Posted by: janna at March 1, 2005 02:17 PM

I HAVE caught a fish with my bare hands...actually many. Sucker fish that used to swim in the creek behind my house when I was a kid. They were big and slow and in shallow water so they were easy to catch with your hands. :)

Posted by: Robin Alexa at March 1, 2005 03:03 PM

I've never caught a fish with my hands, but I've taken a baby sand shark off a hook that someone else used to catch it.

I don't recommend that, by the way.

-- "Lefty"

Posted by: Lex at March 1, 2005 03:33 PM

damn, that's like the mother of all lies

Posted by: ak at March 1, 2005 03:50 PM

I used to lie all the time. Now I write software doc. Same thing I guess.

Posted by: NEIN at March 1, 2005 04:05 PM

Hahaha...this sounds alot like a great movie along the lines of Sandlot or something!
I was a fantastic liar when I was favorite lie? That my dad was a cop...riiiight. I can tell you I was NEVER messed with growing up.

Posted by: Jasika at March 1, 2005 04:58 PM

My favorite confabulation lie is from years ago when I lived in what would become the East Village. I was at the phone company offices having yet another problem, which is probably what put me in the head to do this. I was reading Lord of the Rings, but I forget which volume. In one of the interminable waits -- this is before computers -- I was playing eye-footsie with a cute girl who was also waiting.

She made the first move and asked about the book, which she had heard of but not read -- this is also before Peter Jackson movies. "What's it about?" she wondered.

I'd had it with the phone company and was going stir crazy. "It's about death," I answered gravely. Her eyes got big.

We talked for about half an hour, and I managed to convince her that the dominant theme of modern culture was, in fact, death, and that Thanatos lay behind our every celebration of life and growth. She ate it up.

I probably should have married her; my bad. As it happened I never saw her again, but it was a notable skim.

Posted by: Linus at March 1, 2005 05:03 PM

Sorry, I have to leave this one annonymously because if I didn't, my husband would absolutely KILL ME. And then he'd probably kill himself too because he still gets SO embarassed by it.
When we were dating, he piqued my interest in him by telling me he worked for the CIA doing secret drug busts at our university. Said he was in charge of the recording bugs that were in our dormitory laundry rooms and theatre and had to screen the recorded conversations looking for "code words" that indicated a drug meeting being set up. He would occasionally inform me about a bust that had taken place in this dormatory or that but could never mention names because it was SO TOP SECRET.
That's the only thing he's ever lied to me about and he finally fessed up but it wasn't until after we were engaged. He still carries guilt about it and if I bring it up he gets totally mortified.
He said he was just trying to come up with a way to get me to notice him. I hate to admit it but I guess it worked.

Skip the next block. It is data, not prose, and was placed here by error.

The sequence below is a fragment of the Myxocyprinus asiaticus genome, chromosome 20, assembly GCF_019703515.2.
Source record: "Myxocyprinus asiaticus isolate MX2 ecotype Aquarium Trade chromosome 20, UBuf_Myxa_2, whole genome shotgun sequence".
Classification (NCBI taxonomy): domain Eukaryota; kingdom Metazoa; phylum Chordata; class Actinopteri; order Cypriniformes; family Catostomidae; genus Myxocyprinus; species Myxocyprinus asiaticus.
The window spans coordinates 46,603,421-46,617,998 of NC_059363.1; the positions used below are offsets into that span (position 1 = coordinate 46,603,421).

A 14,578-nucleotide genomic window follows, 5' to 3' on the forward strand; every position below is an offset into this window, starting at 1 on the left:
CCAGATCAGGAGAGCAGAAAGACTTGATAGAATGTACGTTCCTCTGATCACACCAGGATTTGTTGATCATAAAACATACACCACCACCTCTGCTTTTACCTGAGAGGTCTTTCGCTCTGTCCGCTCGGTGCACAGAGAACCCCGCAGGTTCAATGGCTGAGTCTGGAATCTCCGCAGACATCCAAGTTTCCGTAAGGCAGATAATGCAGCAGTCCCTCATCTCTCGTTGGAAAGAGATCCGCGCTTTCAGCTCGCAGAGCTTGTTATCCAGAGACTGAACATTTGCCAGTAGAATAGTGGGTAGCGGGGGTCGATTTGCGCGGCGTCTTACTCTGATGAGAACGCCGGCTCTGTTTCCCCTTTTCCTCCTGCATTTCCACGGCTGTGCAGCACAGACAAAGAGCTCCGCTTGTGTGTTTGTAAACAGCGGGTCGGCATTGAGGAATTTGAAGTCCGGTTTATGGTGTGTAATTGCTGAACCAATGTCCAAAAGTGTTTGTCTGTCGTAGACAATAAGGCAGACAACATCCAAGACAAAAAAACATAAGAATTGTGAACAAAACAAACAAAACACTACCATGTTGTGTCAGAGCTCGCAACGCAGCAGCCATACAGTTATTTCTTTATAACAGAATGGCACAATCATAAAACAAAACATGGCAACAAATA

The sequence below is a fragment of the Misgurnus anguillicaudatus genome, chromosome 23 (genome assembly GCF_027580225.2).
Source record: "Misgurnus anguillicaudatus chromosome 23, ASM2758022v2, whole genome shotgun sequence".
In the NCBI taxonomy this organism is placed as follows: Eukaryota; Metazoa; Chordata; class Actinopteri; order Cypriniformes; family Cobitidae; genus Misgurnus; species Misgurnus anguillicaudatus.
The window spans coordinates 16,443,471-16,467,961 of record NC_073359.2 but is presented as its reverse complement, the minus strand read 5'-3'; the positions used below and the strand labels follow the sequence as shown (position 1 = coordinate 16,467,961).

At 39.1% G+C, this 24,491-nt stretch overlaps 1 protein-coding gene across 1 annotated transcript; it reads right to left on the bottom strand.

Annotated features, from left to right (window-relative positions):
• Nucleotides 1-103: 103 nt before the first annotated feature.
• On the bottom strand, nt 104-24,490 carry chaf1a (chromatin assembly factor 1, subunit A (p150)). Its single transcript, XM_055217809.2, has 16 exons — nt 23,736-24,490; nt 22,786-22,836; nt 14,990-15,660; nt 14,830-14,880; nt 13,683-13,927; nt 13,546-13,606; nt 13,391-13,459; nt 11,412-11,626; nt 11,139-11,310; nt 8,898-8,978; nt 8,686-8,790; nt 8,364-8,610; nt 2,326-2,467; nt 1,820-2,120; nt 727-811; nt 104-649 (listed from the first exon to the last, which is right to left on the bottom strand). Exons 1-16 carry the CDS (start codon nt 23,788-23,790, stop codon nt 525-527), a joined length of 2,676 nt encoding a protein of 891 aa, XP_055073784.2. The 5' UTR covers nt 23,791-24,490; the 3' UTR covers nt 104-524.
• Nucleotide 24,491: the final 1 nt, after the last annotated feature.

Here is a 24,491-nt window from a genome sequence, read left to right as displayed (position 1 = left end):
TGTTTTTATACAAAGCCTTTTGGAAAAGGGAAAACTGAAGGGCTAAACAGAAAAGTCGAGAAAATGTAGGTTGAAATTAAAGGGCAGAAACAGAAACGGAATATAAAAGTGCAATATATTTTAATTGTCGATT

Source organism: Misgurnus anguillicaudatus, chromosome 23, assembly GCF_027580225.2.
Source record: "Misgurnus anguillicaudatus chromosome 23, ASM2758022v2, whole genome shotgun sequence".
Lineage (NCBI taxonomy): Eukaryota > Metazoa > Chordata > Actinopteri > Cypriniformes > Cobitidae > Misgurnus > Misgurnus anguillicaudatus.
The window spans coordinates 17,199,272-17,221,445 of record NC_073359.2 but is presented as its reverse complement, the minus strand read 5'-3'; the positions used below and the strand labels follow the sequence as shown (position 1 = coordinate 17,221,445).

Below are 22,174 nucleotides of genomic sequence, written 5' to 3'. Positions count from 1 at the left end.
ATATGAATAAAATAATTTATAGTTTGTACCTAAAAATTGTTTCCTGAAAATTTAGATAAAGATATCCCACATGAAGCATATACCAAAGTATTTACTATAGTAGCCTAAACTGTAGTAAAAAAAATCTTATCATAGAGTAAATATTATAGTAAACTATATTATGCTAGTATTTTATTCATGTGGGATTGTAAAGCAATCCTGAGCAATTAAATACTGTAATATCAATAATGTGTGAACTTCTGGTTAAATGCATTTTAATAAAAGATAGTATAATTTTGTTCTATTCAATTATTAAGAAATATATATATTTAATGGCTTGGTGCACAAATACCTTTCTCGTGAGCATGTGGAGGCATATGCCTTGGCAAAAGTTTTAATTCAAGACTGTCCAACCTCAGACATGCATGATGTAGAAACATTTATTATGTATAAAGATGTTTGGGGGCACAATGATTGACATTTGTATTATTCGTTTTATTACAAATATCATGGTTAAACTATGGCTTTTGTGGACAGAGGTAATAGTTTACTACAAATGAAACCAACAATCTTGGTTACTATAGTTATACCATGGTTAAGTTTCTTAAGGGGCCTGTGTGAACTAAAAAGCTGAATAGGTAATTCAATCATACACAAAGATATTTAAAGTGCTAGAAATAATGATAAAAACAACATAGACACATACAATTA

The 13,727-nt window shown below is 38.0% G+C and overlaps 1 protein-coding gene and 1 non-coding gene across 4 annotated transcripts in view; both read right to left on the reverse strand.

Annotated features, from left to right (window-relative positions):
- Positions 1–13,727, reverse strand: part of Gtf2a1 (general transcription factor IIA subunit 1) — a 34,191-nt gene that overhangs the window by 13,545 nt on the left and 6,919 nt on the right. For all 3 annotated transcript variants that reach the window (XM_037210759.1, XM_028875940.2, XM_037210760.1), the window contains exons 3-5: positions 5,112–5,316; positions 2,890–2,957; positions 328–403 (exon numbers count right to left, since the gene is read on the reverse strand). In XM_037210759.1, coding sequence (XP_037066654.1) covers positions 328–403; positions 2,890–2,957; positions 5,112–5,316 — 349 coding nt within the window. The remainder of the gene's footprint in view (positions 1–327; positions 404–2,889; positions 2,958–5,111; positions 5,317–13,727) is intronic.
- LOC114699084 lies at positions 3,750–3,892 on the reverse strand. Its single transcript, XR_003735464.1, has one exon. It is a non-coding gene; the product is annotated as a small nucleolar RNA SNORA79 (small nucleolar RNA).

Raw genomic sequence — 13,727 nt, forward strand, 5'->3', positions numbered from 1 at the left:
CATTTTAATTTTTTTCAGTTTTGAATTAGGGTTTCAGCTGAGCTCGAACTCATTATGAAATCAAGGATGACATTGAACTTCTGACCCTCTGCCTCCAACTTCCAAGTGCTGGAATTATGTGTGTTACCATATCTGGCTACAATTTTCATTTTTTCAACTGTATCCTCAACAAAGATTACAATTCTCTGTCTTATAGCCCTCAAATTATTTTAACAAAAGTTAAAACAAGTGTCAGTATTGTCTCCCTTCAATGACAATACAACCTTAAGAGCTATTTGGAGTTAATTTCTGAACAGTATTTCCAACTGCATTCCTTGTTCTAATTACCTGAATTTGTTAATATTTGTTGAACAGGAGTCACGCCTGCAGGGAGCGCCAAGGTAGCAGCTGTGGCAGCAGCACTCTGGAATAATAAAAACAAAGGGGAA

Posted by: Girl1 at March 1, 2005 05:28 PM

My dad was in the airforce. As a kid I convinced a girlfriend that I was born mid air on a 747. She fully believed me until I fell about pissing myself laughing! : )

Posted by: Denise at March 1, 2005 06:07 PM

"When I was a kid, I was something of a liar"

...For all we know this could be a lie!


Posted by: Lost Cat at March 1, 2005 06:48 PM

I like to hear lies about people who say they're in the CIA. It makes it easier for those of us who really ARE in the CIA to maintain our cover.

Posted by: Smitty at March 1, 2005 09:19 PM

What about implied lies. You wouldn't have danced with him anyway.

Posted by: some guy at March 1, 2005 11:32 PM

Funny, I thought that it was bicycles you caught, not fish... :)

Posted by: Frankenstein at March 2, 2005 12:08 AM

When I was in Grade One my bestest friends Jenny and Glenna and I decided that we wanted to be mermaids (thank you, Splash!). So we formed a "mermaid club" and we decided the best way to turn into mermaids would be to take baths everynight and pour salt into the baths. Then we'd get together at school and all talk about how, as soon as we stepped into the bath, our legs turned into GLORIOUS tails, just like Darryl Hannah's. I was so upset that I was the ONLY one not REALLY turning into a mermaid that I lied and lied and lied again, about the colour of my tail, the size of my tail, everything... It took me a while to figure out Jenny & Glenna were lying too...

Posted by: adrianne at March 2, 2005 08:20 AM

AK: It was a *baby* shark. (But the part about being called "Lefty" was a lie.) My 4-year-old son, who saw it, tells his friends that when we were at the beach last year, "Daddy caught a shark with his bare hands!" And I guess I could correct him, but ....

Posted by: Lex at March 2, 2005 08:54 AM

Thanks for the post. Got me thinking about the time I was probably 4 or 5 and some guy came to our front door and asked if my parents were home. I said NO and he opened the door and handed me A FLY SWATTER! (It had his name on it.) I lied to my mom and told her that I found it on the doorstoop. But for some reason, this is one of my earliest memories. It pretty well freaked me out!

Posted by: Last Girl On Earth at March 2, 2005 10:49 AM

Thats crazy

Posted by: ali at March 2, 2005 12:23 PM

Encyclopedia Brown. What a great reference. I forgot all about him.

On a band road trip a few years ago, one of the singers convinced a girl to sleep with him by telling her he was an English professor at a well respected university (he was an elevator repair tech.)...Imagine her surprise 9 months later when she went to surprise her baby's daddy at the university, who'd never heard of him...

Posted by: dave at March 3, 2005 06:41 PM